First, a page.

|Cholera Cholera is an intestinal infection that mostly affects people in tropical regions. Find out more about cholera in this article for teens.|
|Food Poisoning The germs that get into food and cause food poisoning are tiny, but can have a powerful effect on the body. Find out what to do if you get food poisoning - and how to prevent it.|
|Food Poisoning Sometimes, germs can get into food and cause food poisoning. Find out what to do if your child gets food poisoning - and how to prevent it.|
|Food Poisoning Did you ever eat something that made you feel ooky? It might have been food poisoning.|
|Malaria Malaria is a common infection in hot, tropical areas but can also occur (rarely) in temperate climates. Malaria is a leading cause of death worldwide but if diagnosed early and treated, it can be cured.|
|Why Is Hand Washing So Important? Did you know that proper hand washing is the best way to keep from getting sick? Here's how to teach this all-important habit to your kids.|
|Typhoid Fever While typhoid fever isn't common in the U.S., it can be a health threat elsewhere. Learn about this illness and how to prevent it.|
|Travel Tips It's always important to take care of your health, particularly when you're traveling. Our article will give you tips for keeping your travel experience as healthy as possible.|
|Stool Test: Bacteria Culture A stool culture helps doctors determine if there's a bacterial infection in the intestines.|
|Why Do I Need to Wash My Hands? Washing your hands is the best way to stop germs from spreading. Learn all about the best way to wash your hands in this article for kids.|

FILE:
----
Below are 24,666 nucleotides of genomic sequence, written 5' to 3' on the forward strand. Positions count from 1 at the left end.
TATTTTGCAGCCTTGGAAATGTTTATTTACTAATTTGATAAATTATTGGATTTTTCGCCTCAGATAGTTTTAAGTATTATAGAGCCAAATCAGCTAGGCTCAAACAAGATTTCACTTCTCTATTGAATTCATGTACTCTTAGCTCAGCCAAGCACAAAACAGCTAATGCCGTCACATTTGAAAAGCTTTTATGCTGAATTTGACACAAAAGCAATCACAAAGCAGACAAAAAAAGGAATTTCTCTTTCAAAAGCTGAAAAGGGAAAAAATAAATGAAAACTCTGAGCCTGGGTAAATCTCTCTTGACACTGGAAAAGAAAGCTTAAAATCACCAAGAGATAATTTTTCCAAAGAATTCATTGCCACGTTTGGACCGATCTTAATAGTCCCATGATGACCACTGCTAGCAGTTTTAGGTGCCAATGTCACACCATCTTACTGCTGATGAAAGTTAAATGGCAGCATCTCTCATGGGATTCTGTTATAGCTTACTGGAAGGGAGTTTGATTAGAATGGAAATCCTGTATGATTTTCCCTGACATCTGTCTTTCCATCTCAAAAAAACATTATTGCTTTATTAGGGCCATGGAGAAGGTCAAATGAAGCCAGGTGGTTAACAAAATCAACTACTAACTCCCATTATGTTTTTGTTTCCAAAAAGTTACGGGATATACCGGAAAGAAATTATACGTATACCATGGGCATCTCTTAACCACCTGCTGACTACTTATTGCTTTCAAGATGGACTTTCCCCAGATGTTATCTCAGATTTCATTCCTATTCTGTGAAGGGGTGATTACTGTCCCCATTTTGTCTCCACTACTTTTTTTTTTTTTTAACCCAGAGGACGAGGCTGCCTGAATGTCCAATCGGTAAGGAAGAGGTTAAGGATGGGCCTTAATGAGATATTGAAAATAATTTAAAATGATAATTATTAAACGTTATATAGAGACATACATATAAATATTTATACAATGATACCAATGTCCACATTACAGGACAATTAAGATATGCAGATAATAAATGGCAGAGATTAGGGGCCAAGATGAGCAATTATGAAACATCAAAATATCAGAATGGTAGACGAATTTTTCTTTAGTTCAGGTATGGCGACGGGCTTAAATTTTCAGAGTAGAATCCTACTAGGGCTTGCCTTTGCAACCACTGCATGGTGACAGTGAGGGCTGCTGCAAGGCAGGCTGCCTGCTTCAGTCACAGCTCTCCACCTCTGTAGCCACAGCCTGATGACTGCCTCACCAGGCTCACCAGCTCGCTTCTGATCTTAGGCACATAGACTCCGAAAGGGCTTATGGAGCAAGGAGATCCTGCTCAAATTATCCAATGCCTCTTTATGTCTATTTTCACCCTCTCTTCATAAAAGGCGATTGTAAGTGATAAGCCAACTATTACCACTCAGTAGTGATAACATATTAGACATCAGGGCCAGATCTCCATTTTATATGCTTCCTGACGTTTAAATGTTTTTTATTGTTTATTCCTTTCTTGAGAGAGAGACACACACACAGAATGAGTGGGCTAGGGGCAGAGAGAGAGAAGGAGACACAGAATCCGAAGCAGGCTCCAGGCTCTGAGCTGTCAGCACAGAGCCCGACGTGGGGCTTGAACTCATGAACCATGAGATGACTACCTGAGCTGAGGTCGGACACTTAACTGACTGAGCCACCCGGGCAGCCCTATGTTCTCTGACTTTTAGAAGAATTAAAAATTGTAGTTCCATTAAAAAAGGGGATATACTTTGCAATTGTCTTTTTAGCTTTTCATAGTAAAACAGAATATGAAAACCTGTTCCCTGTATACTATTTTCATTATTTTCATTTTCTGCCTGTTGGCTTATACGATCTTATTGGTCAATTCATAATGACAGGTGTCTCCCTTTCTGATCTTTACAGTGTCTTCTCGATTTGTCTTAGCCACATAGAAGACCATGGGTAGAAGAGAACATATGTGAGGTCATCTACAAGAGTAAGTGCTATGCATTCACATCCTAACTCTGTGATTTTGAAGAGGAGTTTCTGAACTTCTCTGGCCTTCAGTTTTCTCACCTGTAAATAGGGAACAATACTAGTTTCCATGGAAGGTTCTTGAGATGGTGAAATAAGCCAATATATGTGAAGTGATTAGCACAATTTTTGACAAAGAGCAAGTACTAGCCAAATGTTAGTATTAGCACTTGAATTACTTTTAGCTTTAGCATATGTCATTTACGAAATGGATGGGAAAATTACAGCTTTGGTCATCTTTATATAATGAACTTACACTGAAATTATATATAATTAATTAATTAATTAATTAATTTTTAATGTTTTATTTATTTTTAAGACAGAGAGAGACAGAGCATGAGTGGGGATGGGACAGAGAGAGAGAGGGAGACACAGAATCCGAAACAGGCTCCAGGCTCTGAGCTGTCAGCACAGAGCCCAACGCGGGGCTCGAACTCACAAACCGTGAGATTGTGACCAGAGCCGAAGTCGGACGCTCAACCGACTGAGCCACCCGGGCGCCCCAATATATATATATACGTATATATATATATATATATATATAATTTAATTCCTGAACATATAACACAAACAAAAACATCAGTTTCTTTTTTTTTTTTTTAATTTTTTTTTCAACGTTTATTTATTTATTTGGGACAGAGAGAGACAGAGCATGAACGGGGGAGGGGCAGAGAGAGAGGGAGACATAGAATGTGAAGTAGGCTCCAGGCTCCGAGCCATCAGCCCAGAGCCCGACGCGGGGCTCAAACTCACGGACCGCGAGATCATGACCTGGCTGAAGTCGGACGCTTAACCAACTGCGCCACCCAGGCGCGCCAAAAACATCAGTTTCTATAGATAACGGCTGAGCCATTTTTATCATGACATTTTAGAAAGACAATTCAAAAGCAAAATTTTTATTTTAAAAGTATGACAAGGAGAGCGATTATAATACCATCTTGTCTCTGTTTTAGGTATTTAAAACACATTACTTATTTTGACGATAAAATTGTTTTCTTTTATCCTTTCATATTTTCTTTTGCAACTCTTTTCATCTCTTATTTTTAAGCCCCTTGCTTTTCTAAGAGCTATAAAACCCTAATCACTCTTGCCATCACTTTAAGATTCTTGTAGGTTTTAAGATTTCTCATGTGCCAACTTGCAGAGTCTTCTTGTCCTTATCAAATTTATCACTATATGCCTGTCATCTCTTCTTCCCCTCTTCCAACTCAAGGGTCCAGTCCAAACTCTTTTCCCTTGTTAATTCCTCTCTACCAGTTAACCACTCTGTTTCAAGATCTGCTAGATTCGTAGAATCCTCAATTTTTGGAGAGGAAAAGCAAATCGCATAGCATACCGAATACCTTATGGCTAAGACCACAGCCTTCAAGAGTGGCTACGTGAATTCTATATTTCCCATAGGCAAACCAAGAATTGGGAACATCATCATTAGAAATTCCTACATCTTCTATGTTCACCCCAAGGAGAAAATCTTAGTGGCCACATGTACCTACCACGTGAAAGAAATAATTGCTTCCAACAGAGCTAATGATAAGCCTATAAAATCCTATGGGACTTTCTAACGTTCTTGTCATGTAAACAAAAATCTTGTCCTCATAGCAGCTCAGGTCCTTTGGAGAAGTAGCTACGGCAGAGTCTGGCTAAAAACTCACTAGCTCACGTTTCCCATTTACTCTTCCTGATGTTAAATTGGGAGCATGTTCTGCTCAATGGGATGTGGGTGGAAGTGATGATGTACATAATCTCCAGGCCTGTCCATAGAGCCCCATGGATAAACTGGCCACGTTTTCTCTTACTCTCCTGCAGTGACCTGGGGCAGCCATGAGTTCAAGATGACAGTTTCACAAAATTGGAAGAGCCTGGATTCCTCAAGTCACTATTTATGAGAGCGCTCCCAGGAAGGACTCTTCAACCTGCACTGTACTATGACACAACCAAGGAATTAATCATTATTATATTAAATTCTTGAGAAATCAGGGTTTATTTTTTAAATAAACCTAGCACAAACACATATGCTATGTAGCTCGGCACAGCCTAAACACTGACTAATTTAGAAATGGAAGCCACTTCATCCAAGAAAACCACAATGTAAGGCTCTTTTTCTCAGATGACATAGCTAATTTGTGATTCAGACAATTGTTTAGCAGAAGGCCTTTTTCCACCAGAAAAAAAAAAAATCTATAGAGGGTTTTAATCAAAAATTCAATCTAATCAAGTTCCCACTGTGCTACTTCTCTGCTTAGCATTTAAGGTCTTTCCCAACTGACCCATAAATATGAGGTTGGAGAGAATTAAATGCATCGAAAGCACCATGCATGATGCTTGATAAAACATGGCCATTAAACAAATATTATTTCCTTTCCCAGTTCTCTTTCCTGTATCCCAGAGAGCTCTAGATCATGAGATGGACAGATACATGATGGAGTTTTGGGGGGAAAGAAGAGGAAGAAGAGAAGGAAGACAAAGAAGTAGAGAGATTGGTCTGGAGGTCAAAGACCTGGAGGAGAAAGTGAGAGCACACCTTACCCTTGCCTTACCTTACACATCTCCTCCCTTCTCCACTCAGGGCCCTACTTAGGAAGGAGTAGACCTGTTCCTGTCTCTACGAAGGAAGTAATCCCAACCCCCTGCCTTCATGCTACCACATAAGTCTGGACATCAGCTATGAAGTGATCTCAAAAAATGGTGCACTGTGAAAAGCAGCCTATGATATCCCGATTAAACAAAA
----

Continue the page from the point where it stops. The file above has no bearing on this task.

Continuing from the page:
|Dengue Fever You're not at risk of this illness in the U.S., but if you live in or are traveling to a tropical country it's wise to take precautions against this virus.|
|Do My Kids Need Vaccines Before Traveling? Find out what the experts have to say.|
|Staying Healthy While You Travel When you're traveling with your kids, there's a chance that someone might get sick. But early planning and smart packing can help ensure your family stays healthy and safe.|
|Ebola Although outbreaks of Ebola may occur in parts of the world, there's no reason to panic. When people with Ebola are correctly diagnosed, isolated, and cared for, the risk of passing the disease to others is low.|
|Ebola The deadly Ebola virus can make people very sick or even kill them. Ebola is contagious, but when people are properly diagnosed, isolated, and cared for, the risk of passing the disease to others is low.|
|Road Tripping Whether you're driving your friends to the beach for the day or going on vacation with your family, read these tips for surviving road trips.|
What to expect when coming to Akron Children's
For healthcare providers and nurses
Residency & Fellowships, Medical Students, Nursing and Allied Health
For prospective employees and career-seekers
Our online community that provides inspirational stories and helpful information.